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How to arrest an officer of the law?

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posted on Oct, 9 2011 @ 07:36 PM
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The reason I want to start this thread is because I've been watching some of the videos from the various protests going around and I keep seeing the law enforcement doing things to people that are violations of the law, such as macing people who are not acting out, or punching people in the stomachs with batons, or even arresting them for simple things that people do in the streets every day. I know that some of you feel the same way I do, and I know that the citizens arrest is one of the rights laid out in the constitution that we as americans have. Surely there have probably been very few cases of people making citizens arrests recently, let alone someone making an arrest on an officer, but maybe it is time for us to reeducate ourselves on this process and put our given rights to use. I would hate to see any wars start up between the protesters and the police, in fact I am sure that if people were not careful, that is exactly what would happen. A lot of these abuses are being caught on video though, and I am wondering how things might have went if a few of the people standing around when the officer maced the girl in NYC had calmly went up to that officer and placed him under citizens arrest.

If anyone has any thoughts or ideas about how this might go down, this thread would be a place to put them up for others to see. It has been said here that making a citizens arrest on an officer is a legal right, but what exactly is the process?

Maybe it is time for those trying to make a peaceful protest to learn how to enforce the peace themselves during that protest, and it might serve to keep some of these innocent victims from harm. It might even serve to gain respect for the protesters if they were seen to be policing themselves from others getting out of line or vandalizing etc.

What are your thoughts??? I am sure that many here have strong feelings on this issue as I do myself, and I would like this thread to be a place for those to share their experiences, scenarios, and/or thoughts, but I would like it to be informative as well, so please, if you have any knowledge about the process share it here, and we'll just hope that the space doesn't get filled by those who want to argue about who is at fault, out of line etc...

Thanks to all, and good luck, keep the peace.




posted on Oct, 9 2011 @ 07:41 PM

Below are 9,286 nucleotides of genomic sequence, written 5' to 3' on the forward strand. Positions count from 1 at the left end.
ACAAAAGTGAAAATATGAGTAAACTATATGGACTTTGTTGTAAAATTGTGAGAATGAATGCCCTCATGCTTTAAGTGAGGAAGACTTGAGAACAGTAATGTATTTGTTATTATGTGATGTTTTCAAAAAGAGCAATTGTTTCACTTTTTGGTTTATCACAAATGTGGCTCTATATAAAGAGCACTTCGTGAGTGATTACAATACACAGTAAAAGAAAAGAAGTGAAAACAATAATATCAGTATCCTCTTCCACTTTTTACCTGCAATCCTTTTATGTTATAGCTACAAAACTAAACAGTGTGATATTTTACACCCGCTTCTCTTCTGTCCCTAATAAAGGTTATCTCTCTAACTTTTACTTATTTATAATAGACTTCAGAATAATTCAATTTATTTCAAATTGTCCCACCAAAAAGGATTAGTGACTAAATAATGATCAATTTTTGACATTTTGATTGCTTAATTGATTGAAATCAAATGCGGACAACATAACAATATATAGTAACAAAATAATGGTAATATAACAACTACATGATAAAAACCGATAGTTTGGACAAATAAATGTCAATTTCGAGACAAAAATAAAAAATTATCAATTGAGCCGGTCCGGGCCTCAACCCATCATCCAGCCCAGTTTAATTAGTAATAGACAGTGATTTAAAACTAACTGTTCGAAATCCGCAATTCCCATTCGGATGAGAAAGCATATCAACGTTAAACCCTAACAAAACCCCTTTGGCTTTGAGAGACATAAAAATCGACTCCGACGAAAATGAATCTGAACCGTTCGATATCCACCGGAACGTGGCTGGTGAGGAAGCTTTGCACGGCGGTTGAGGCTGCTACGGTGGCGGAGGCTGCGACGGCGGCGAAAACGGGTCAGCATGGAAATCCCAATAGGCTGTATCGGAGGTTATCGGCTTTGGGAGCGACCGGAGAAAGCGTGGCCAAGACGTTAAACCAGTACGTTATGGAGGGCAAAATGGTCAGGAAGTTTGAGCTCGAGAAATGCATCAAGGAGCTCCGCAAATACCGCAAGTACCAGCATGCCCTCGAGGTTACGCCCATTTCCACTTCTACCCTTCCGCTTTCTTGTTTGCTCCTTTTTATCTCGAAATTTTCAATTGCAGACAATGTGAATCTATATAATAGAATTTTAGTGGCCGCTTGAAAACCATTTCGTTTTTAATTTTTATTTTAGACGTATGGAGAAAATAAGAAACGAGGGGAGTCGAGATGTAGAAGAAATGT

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reply to post by phoenix0714
 


Welcome, from one new member to another.



Quite honestly, I think if a protester walked up to a policeman after he had just maced / arrested someone, regardless of whether you saw it as right or wrong, and tried to place him under citizens arrest, you'd probably get a baton in the stomach and a face full of mace yourself. They're not seeing what you're doing as "constitutionally" right, they're seeing you protesting with a huge mob that is very likely to get violent.

I'm pro OWS, btw, I'm just telling you how I think it would happen.

Peace.
edit on 9-10-2011 by QUANTUMGR4V17Y because: (no reason given)



posted on Oct, 9 2011 @ 07:42 PM
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reply to post by phoenix0714
 


First off, welcome



I am wondering how things might have went if a few of the people standing around when the officer maced the girl in NYC had calmly went up to that officer and placed him under citizens arrest.


Sure you can calmly go up to a cop and tell him he's under citizen's arrest, he's likely to fall over laughing, or he'll taze you. If you lose your calmness, remember he's carrying a gun......

Citizen's arrest doesn't work in real life, not for arresting a cop anyway.



posted on Oct, 9 2011 @ 07:43 PM
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post removed for serious violation of ATS Terms & Conditions



posted on Oct, 9 2011 @ 07:47 PM
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Thanks guys, I have been here for a while but I generally use the site for the real news and interesting topics. Like I said, I can see this idea going horribly wrong, but if it was known how the process might go down and the abuses were caught on tape.... I mean if the people trying to make the arrest were informed how to properly go about it, maybe it could make a difference.